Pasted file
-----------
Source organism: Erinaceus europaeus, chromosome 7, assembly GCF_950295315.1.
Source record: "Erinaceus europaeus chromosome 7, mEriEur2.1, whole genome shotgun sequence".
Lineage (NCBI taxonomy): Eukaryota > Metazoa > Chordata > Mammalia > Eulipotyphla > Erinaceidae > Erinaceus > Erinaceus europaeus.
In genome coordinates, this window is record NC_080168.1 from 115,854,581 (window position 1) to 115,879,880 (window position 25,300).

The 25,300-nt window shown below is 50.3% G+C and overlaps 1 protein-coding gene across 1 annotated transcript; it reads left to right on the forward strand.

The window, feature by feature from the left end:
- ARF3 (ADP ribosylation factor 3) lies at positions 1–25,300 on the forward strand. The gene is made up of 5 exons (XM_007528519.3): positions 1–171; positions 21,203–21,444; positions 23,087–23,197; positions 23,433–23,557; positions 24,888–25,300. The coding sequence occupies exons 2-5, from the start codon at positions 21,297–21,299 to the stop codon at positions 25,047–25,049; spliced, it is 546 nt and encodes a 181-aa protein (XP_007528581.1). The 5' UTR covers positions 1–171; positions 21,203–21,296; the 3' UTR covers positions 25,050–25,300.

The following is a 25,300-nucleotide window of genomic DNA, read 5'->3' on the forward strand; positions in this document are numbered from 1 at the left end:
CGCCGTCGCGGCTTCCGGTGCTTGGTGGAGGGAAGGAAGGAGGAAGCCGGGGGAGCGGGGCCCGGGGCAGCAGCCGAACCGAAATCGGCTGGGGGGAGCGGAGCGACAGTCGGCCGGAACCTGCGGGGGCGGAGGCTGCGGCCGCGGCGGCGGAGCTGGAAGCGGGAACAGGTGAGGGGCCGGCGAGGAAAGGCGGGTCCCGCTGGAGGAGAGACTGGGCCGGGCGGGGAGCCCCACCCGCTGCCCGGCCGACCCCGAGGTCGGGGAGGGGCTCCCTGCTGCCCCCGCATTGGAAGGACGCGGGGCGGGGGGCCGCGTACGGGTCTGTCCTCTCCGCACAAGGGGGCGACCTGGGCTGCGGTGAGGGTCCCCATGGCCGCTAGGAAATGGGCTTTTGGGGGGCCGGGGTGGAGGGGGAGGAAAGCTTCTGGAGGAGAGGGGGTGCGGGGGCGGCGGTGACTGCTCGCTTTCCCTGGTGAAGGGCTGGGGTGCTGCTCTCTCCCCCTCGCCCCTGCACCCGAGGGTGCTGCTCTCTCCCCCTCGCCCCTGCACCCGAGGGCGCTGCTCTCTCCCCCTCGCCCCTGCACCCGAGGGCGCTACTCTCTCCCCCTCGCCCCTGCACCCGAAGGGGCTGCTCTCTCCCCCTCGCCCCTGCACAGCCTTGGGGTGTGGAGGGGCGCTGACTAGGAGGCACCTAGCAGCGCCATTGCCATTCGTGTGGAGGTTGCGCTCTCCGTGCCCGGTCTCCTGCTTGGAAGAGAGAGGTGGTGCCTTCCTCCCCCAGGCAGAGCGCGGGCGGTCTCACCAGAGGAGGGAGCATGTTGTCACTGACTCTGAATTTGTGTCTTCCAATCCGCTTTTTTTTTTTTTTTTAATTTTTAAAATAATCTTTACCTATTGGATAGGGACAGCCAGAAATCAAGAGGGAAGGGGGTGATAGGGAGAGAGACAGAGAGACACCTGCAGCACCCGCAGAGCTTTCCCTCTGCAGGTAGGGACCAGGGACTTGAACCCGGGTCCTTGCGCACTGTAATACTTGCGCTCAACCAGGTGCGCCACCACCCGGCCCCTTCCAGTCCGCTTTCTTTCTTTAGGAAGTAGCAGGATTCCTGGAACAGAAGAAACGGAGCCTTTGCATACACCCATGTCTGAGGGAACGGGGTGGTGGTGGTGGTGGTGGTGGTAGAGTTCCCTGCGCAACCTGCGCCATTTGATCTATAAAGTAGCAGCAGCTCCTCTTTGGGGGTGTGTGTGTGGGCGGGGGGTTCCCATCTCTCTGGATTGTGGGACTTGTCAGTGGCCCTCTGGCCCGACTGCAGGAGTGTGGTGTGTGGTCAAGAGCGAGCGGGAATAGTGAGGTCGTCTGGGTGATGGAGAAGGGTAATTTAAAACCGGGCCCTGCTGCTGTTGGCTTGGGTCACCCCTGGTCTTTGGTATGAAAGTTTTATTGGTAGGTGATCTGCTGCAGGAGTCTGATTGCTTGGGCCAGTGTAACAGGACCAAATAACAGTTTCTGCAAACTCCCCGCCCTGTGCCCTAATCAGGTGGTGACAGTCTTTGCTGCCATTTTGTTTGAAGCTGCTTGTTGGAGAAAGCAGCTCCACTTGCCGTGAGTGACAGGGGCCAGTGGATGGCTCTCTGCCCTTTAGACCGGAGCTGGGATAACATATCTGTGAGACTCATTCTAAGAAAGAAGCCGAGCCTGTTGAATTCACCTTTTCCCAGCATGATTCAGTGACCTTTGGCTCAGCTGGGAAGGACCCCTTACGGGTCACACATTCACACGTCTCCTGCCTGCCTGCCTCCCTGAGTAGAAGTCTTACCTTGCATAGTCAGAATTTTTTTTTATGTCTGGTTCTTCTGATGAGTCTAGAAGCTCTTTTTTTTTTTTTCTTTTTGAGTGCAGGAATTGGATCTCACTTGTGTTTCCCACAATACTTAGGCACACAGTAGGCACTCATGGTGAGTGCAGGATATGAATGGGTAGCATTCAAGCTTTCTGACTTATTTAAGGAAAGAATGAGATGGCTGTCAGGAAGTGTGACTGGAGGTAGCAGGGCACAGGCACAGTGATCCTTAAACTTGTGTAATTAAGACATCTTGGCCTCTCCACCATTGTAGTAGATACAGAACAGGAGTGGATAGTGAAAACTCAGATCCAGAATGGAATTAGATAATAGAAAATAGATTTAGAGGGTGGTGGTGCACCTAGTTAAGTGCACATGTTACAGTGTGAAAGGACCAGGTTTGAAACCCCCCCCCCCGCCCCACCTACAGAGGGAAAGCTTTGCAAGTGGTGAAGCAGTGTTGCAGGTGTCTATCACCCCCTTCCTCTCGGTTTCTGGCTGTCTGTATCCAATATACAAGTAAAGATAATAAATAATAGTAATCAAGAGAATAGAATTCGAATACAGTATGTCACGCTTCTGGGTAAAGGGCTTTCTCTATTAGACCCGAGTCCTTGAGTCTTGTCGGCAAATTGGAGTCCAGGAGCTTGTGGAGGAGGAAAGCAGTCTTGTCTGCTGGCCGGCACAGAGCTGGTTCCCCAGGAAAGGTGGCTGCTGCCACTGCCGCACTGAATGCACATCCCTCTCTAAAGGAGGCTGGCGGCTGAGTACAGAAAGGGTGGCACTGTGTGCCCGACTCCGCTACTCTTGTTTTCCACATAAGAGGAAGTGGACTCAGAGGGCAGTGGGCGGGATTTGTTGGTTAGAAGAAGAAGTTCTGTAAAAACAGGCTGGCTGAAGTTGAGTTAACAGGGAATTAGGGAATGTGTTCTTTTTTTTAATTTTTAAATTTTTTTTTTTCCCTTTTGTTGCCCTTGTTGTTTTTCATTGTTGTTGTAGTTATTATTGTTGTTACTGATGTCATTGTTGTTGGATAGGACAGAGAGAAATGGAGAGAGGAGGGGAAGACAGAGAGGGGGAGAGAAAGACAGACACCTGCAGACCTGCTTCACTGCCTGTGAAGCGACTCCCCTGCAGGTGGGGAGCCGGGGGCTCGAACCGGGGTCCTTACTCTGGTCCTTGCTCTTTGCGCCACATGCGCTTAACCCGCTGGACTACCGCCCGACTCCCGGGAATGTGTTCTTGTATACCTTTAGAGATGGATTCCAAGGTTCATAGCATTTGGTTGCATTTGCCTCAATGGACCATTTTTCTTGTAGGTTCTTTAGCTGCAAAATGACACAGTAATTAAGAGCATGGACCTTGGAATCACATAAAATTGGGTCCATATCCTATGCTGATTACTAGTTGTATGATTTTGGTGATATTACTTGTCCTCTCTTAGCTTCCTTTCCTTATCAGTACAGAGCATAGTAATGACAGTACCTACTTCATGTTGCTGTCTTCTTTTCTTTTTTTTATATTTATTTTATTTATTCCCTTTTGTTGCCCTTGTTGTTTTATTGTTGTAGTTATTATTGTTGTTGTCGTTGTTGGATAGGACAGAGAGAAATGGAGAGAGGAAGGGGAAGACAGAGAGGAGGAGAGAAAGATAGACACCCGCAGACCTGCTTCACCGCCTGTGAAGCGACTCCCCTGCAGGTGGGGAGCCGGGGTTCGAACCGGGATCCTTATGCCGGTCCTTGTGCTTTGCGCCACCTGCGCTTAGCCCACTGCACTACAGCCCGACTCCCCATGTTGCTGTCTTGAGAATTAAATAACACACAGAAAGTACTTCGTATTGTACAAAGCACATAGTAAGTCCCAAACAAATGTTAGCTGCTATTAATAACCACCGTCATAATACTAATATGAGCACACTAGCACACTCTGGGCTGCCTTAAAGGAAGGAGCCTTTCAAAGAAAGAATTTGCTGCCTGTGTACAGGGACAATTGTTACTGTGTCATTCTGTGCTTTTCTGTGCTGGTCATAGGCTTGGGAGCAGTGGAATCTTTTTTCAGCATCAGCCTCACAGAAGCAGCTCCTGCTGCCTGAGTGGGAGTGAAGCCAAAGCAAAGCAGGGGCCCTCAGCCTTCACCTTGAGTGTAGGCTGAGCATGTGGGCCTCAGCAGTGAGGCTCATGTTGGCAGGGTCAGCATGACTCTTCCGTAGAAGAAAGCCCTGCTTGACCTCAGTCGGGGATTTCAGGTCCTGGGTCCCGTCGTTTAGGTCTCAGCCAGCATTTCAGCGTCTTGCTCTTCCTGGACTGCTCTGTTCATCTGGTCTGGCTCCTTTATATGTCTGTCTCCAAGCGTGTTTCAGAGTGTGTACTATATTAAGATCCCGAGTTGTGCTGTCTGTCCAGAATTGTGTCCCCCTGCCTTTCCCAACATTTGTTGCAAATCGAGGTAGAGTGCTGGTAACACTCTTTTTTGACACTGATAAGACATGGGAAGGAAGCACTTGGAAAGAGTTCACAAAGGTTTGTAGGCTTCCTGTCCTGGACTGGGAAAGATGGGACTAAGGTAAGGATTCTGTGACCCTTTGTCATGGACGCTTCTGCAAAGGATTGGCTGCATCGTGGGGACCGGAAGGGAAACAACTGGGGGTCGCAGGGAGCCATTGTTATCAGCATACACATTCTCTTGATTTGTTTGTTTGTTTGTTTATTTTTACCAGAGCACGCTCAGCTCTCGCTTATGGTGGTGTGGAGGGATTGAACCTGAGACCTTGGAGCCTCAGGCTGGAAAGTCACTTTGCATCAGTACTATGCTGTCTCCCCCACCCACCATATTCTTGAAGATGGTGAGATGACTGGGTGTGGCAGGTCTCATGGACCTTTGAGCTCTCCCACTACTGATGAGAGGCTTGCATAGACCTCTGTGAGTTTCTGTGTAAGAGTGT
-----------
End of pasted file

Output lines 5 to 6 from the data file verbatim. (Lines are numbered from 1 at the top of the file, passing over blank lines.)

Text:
The 25,300-nt window shown below is 50.3% G+C and overlaps 1 protein-coding gene across 1 annotated transcript; it reads left to right on the forward strand.

The window, feature by feature from the left end: